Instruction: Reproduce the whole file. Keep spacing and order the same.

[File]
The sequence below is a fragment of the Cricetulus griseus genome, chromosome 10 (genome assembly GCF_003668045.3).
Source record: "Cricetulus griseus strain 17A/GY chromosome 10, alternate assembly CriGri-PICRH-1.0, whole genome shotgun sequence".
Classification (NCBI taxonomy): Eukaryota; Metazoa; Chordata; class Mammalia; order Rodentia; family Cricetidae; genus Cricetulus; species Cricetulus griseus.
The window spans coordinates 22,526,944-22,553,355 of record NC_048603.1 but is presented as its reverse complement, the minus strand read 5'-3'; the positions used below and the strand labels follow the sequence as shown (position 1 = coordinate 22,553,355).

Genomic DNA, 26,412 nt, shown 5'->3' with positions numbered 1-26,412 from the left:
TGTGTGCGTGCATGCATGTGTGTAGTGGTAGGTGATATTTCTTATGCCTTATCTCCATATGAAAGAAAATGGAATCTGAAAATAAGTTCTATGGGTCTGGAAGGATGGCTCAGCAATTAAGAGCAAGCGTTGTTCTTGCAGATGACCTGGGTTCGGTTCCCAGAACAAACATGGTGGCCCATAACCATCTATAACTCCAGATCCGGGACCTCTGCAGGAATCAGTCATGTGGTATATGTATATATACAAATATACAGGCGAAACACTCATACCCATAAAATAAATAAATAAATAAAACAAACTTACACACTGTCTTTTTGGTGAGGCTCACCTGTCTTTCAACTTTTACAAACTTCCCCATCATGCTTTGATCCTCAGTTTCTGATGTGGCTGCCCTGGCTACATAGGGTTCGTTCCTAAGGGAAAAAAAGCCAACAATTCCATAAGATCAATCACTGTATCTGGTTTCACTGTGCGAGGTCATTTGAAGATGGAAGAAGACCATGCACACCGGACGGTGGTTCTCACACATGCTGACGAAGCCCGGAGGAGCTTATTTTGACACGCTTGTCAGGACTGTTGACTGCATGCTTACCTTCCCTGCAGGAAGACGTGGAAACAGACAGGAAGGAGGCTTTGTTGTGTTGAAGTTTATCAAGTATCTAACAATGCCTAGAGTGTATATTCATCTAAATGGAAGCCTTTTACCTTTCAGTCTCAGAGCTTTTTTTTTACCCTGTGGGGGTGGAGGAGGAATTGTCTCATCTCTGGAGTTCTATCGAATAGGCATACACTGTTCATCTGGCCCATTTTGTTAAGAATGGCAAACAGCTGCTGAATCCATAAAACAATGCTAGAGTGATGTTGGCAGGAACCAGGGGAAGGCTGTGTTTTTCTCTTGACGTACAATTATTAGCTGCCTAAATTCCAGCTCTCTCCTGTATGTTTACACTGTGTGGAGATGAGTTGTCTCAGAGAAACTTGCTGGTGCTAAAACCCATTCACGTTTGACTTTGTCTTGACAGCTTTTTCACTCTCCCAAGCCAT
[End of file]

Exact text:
The sequence below is a fragment of the Cricetulus griseus genome, chromosome 10 (genome assembly GCF_003668045.3).
Source record: "Cricetulus griseus strain 17A/GY chromosome 10, alternate assembly CriGri-PICRH-1.0, whole genome shotgun sequence".
Classification (NCBI taxonomy): Eukaryota; Metazoa; Chordata; class Mammalia; order Rodentia; family Cricetidae; genus Cricetulus; species Cricetulus griseus.
The window spans coordinates 22,526,944-22,553,355 of record NC_048603.1 but is presented as its reverse complement, the minus strand read 5'-3'; the positions used below and the strand labels follow the sequence as shown (position 1 = coordinate 22,553,355).

Genomic DNA, 26,412 nt, shown 5'->3' with positions numbered 1-26,412 from the left:
TGTGTGCGTGCATGCATGTGTGTAGTGGTAGGTGATATTTCTTATGCCTTATCTCCATATGAAAGAAAATGGAATCTGAAAATAAGTTCTATGGGTCTGGAAGGATGGCTCAGCAATTAAGAGCAAGCGTTGTTCTTGCAGATGACCTGGGTTCGGTTCCCAGAACAAACATGGTGGCCCATAACCATCTATAACTCCAGATCCGGGACCTCTGCAGGAATCAGTCATGTGGTATATGTATATATACAAATATACAGGCGAAACACTCATACCCATAAAATAAATAAATAAATAAAACAAACTTACACACTGTCTTTTTGGTGAGGCTCACCTGTCTTTCAACTTTTACAAACTTCCCCATCATGCTTTGATCCTCAGTTTCTGATGTGGCTGCCCTGGCTACATAGGGTTCGTTCCTAAGGGAAAAAAAGCCAACAATTCCATAAGATCAATCACTGTATCTGGTTTCACTGTGCGAGGTCATTTGAAGATGGAAGAAGACCATGCACACCGGACGGTGGTTCTCACACATGCTGACGAAGCCCGGAGGAGCTTATTTTGACACGCTTGTCAGGACTGTTGACTGCATGCTTACCTTCCCTGCAGGAAGACGTGGAAACAGACAGGAAGGAGGCTTTGTTGTGTTGAAGTTTATCAAGTATCTAACAATGCCTAGAGTGTATATTCATCTAAATGGAAGCCTTTTACCTTTCAGTCTCAGAGCTTTTTTTTTACCCTGTGGGGGTGGAGGAGGAATTGTCTCATCTCTGGAGTTCTATCGAATAGGCATACACTGTTCATCTGGCCCATTTTGTTAAGAATGGCAAACAGCTGCTGAATCCATAAAACAATGCTAGAGTGATGTTGGCAGGAACCAGGGGAAGGCTGTGTTTTTCTCTTGACGTACAATTATTAGCTGCCTAAATTCCAGCTCTCTCCTGTATGTTTACACTGTGTGGAGATGAGTTGTCTCAGAGAAACTTGCTGGTGCTAAAACCCATTCACGTTTGACTTTGTCTTGACAGCTTTTTCACTCTCCCAAGCCAT